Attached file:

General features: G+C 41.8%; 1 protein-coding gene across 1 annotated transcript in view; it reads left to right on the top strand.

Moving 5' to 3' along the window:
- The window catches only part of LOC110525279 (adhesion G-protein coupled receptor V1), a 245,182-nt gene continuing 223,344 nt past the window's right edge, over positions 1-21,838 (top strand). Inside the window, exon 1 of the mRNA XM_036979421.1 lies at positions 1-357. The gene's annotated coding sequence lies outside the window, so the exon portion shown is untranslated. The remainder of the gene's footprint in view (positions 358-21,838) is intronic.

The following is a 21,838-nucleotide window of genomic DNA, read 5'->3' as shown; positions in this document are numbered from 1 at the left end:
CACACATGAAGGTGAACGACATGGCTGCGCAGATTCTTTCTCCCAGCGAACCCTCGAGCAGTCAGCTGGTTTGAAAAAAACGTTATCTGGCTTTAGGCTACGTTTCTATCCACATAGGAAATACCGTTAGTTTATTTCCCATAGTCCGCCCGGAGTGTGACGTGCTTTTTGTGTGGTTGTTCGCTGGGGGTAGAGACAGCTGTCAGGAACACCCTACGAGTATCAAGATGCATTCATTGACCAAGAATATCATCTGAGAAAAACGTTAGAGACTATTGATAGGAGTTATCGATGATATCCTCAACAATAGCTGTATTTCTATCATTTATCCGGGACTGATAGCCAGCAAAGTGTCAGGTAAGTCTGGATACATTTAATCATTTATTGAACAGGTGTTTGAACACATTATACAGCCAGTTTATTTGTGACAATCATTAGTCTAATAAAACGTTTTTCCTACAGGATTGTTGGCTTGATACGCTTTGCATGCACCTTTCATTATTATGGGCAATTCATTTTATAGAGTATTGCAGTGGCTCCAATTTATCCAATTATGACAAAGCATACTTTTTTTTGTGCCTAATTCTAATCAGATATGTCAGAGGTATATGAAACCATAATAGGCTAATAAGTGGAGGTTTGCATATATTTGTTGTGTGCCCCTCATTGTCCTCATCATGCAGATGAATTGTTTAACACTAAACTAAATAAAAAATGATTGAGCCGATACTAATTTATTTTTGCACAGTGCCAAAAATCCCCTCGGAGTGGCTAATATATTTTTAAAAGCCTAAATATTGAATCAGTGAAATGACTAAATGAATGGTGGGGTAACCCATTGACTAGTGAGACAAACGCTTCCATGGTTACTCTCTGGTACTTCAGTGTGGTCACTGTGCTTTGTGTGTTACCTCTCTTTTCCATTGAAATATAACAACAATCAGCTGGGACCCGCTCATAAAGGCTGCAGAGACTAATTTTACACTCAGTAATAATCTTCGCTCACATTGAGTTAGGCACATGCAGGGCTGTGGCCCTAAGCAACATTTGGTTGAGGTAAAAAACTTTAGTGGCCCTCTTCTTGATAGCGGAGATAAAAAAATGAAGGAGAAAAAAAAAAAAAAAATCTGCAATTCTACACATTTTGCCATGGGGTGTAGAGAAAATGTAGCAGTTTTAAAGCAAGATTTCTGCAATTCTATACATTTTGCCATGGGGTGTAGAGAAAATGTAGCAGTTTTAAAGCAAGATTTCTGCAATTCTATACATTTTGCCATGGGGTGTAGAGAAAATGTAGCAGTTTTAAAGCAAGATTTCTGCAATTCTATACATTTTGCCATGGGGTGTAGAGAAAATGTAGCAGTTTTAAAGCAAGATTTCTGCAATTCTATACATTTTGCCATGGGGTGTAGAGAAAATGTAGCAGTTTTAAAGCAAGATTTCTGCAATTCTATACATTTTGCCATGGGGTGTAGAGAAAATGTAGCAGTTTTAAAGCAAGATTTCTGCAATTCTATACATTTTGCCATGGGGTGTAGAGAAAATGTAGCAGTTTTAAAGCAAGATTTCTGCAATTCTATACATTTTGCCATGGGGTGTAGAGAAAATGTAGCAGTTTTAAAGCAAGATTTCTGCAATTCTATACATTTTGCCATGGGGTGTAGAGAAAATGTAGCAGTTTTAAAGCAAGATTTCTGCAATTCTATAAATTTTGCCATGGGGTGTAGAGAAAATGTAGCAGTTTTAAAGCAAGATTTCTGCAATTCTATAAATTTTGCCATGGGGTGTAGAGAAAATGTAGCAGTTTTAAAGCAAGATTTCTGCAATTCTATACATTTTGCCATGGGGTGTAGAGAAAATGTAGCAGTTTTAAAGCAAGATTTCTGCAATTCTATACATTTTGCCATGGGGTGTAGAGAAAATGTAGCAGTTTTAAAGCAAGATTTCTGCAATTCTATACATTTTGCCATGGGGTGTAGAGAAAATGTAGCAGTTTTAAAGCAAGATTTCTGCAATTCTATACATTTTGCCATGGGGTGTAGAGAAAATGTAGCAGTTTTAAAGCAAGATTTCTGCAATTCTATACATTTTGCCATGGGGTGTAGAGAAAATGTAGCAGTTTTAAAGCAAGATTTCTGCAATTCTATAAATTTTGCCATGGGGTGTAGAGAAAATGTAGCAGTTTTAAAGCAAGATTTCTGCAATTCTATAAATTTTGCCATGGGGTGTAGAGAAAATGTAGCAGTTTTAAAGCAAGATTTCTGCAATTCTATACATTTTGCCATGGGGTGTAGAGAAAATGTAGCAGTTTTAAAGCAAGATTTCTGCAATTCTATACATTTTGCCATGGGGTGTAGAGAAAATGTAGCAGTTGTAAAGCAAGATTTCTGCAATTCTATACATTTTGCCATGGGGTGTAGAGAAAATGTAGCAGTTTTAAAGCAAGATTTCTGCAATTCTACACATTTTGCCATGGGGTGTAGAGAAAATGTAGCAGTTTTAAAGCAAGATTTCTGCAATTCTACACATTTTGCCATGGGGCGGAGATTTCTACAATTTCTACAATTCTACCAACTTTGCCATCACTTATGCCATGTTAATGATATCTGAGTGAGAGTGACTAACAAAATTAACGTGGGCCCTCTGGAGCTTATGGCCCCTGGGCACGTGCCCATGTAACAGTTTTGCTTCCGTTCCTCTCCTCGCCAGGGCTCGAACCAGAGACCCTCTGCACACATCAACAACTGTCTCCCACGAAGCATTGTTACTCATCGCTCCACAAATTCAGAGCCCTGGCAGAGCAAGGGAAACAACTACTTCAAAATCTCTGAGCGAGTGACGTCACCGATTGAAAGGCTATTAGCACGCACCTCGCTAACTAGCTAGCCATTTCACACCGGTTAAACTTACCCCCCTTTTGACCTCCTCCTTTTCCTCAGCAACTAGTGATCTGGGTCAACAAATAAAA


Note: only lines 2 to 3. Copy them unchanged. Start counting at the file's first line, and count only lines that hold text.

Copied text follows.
Moving 5' to 3' along the window:
- The window catches only part of LOC110525279 (adhesion G-protein coupled receptor V1), a 245,182-nt gene continuing 223,344 nt past the window's right edge, over positions 1-21,838 (top strand). Inside the window, exon 1 of the mRNA XM_036979421.1 lies at positions 1-357. The gene's annotated coding sequence lies outside the window, so the exon portion shown is untranslated. The remainder of the gene's footprint in view (positions 358-21,838) is intronic.